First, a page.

Products such as human drugs, animal drugs, biological products, complex medical devices, and food and color additives are approved by the U.S. Food and Drug Administration using a variety of methods depending on the product's possible risks. The approval process sometimes involves assessing research data or comparisons with other products.Continue Reading
The FDA does not directly test the products it approves, but various centers evaluate submitted research before the FDA grants or denies approval. For instance, the Center for Drug Evaluation and Research evaluates evidence from drug company tests to determine if a drug's benefits outweigh its risks. Human drugs first undergo laboratory and animal testing before receiving approval for human testing. Only after tests prove the drug is safe for humans and provides a genuine health benefit does the FDA approve it.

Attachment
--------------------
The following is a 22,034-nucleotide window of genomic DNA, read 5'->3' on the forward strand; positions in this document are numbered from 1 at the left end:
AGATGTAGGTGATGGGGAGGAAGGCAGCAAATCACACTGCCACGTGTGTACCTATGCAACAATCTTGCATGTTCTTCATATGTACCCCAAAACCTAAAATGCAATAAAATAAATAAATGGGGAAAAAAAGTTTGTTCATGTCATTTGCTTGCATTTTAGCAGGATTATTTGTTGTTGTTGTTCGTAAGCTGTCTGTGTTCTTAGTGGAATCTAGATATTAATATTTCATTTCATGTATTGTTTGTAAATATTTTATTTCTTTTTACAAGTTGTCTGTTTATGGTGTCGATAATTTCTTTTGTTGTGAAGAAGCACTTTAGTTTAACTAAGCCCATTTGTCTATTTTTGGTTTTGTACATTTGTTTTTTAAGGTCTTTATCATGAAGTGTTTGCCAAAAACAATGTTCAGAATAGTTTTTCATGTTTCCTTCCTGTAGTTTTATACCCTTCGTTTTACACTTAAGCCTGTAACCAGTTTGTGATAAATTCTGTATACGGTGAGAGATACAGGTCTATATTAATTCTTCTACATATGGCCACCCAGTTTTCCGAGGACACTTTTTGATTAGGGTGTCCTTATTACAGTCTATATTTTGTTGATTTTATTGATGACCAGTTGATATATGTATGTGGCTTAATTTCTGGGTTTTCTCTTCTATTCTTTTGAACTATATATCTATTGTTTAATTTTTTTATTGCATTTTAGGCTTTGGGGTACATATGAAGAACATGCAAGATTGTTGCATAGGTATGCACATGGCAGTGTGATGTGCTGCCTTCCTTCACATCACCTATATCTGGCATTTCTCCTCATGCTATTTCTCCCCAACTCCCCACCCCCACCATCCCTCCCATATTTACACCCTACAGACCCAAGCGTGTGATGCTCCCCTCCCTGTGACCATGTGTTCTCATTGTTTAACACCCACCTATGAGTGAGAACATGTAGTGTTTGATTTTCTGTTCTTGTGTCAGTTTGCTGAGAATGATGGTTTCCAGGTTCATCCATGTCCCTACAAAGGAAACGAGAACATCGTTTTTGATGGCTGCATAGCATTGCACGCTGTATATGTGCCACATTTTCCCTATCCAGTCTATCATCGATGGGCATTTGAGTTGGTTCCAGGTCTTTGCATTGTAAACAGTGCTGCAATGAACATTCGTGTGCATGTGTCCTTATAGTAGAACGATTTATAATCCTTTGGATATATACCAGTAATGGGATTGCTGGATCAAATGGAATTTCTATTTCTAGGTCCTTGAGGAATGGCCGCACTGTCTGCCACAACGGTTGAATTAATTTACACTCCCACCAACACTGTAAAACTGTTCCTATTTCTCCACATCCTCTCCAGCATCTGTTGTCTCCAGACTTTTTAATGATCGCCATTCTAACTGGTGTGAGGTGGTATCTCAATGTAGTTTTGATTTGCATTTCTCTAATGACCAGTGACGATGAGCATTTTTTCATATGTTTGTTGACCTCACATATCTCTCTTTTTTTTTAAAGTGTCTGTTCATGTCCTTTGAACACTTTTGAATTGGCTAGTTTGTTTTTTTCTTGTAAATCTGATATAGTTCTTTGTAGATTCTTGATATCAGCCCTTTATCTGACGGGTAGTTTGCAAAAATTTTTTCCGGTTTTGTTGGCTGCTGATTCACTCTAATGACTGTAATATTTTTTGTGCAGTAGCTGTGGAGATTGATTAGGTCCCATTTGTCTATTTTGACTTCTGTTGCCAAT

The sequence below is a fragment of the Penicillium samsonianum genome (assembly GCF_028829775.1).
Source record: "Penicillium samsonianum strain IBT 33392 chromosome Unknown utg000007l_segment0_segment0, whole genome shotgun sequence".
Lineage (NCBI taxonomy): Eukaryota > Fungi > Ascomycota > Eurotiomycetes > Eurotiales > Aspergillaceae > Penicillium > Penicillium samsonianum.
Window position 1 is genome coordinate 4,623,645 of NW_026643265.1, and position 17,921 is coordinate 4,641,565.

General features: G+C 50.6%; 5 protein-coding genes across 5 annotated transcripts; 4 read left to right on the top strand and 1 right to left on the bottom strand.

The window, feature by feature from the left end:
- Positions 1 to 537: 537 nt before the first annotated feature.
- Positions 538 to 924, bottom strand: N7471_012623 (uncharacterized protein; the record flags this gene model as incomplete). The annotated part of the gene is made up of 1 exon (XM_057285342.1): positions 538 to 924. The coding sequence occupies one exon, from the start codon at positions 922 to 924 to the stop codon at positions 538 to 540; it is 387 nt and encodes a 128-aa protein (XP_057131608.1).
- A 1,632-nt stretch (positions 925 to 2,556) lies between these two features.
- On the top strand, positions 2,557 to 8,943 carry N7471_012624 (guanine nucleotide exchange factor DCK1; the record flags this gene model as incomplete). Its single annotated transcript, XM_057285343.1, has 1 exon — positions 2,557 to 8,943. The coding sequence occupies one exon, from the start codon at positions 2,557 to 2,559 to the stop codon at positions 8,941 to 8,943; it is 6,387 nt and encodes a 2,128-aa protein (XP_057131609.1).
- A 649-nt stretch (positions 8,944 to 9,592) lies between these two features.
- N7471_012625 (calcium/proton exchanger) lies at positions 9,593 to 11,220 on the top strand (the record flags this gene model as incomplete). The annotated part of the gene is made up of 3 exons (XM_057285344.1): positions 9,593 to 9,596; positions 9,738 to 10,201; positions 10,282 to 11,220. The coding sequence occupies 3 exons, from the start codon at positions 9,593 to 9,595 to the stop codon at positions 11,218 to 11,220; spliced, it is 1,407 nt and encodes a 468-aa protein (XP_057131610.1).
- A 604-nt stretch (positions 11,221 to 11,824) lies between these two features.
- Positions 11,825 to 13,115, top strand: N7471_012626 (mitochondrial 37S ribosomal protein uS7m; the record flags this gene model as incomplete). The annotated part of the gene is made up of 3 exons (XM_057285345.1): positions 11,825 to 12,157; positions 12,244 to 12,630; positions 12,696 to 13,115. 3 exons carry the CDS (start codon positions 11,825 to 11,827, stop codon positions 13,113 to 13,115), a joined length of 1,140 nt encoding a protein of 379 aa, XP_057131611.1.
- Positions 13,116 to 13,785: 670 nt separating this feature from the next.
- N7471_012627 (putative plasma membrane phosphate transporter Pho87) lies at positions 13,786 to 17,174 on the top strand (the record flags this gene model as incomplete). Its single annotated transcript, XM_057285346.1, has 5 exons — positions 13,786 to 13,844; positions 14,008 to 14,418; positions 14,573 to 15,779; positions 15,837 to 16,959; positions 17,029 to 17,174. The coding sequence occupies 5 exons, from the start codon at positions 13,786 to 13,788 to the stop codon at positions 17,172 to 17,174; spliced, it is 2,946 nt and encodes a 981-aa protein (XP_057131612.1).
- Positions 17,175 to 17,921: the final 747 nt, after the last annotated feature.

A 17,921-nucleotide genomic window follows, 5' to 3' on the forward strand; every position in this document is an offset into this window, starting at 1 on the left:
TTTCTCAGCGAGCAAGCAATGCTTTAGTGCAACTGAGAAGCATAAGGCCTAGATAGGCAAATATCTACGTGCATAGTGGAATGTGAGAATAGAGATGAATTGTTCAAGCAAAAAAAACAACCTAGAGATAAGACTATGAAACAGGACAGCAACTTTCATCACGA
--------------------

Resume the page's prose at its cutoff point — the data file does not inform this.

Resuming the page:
Medical devices undergo different review processes depending upon their classification. FDA premarket approval of high-risk devices such as defibrillators and pacemakers involves assessing evidence from clinical trials conducted by the manufacturer. Secondary devices such as medication pumps and surgical lasers go through a comparison process known as 501(k) premarket notification to prove they are substantially equivalent to devices already on the market. Simple devices such as gauze and stethoscopes do not need FDA approval. Other FDA centers have specific review processes and grades of risk for the products they evaluate.Learn more about US Government